Who alters it and how is it altered? Is it done by our current legislative/constitutional organization? What is the remaining structure if not a monopoly of law that forces all of the new "judicial system" elements to adhere to the new agreement? What if some of them just go their own way and don't abide by the "mutual agreement" - if there is no enforcement it doesn't work. You say all defence agencies are given a right.... given by who? Enforced by who? This is a fantasy game where floating abstractions - ideas untethered from reality - pop up like endless Whack-A-Mole non-explanations.
Now, keep in mind, any rational person will choose to seek a peaceful process, and the government would have a right to refuse to negotiate with anyone who is not willing to negotiate in good faith.
In the real world we have to deal with terrorists, with people like Hitler, Stalin, Po Pot, as well as with the garden variety armed robbers and thieves. Saying that government would have a right to refuse to negotiate with anyone not willing to negotiate in good faith hardly addresses real world problems. And where does this government get this "right" of refusal? Governments don't have natural rights - only individuals do - so it must be a legal right. What is the structure that includes both the government and those it refuses to negotiate with, and that defines and maintains that legal right? Who decides what good faith is in any particular case?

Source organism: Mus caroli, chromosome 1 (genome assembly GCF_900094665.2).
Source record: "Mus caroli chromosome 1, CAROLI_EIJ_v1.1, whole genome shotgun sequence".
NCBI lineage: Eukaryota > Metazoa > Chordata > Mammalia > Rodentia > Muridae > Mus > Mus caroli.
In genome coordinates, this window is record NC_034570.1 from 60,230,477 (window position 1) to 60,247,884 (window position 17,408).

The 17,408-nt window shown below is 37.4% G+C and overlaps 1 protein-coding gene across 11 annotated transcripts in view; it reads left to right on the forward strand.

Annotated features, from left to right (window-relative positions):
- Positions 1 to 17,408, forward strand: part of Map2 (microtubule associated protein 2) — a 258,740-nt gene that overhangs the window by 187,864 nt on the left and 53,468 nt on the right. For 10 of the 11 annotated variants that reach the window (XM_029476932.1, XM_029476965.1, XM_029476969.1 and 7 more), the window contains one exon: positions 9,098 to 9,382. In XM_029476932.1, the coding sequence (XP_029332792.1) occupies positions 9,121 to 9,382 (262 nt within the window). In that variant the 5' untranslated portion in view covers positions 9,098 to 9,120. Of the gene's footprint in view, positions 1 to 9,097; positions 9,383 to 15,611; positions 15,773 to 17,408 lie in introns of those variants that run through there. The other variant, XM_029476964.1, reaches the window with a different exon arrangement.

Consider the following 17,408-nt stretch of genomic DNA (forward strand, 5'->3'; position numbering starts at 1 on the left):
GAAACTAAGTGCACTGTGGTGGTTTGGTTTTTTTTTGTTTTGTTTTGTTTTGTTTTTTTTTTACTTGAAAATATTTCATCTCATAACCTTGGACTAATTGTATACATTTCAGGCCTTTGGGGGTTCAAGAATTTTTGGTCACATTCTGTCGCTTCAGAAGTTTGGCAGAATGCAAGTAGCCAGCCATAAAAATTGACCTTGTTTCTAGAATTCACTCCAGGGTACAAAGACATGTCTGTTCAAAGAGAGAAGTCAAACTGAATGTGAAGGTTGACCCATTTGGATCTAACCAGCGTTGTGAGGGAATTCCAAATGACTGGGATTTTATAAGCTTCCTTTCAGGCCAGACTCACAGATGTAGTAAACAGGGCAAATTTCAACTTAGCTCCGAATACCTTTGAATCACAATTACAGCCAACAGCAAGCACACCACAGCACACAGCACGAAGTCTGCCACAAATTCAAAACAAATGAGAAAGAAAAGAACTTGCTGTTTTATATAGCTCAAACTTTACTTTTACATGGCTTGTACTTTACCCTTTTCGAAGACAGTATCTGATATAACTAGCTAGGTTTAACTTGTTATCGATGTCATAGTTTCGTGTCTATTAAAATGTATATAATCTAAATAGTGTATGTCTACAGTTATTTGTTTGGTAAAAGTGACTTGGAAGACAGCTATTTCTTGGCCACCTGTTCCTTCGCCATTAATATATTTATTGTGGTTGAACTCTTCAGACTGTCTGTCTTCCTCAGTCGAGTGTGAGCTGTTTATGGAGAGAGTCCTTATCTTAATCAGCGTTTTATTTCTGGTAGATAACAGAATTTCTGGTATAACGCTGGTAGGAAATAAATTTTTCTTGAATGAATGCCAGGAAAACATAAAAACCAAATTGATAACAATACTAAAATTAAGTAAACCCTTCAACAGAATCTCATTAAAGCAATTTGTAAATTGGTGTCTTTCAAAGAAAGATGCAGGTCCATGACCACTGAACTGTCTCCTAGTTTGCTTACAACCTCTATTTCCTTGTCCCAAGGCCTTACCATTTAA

If you are a rational person, you will sit down and think about these issues and realize that even if you don't agree with the logic that anarchy could never work, that you will see that it would be immeasurably easier and more likely that a government could be built and maintained that did a far superior job of protecting individual rights than any of the convoluted anarchy schemes - and protecting individual rights is the purpose behind the entire discussion.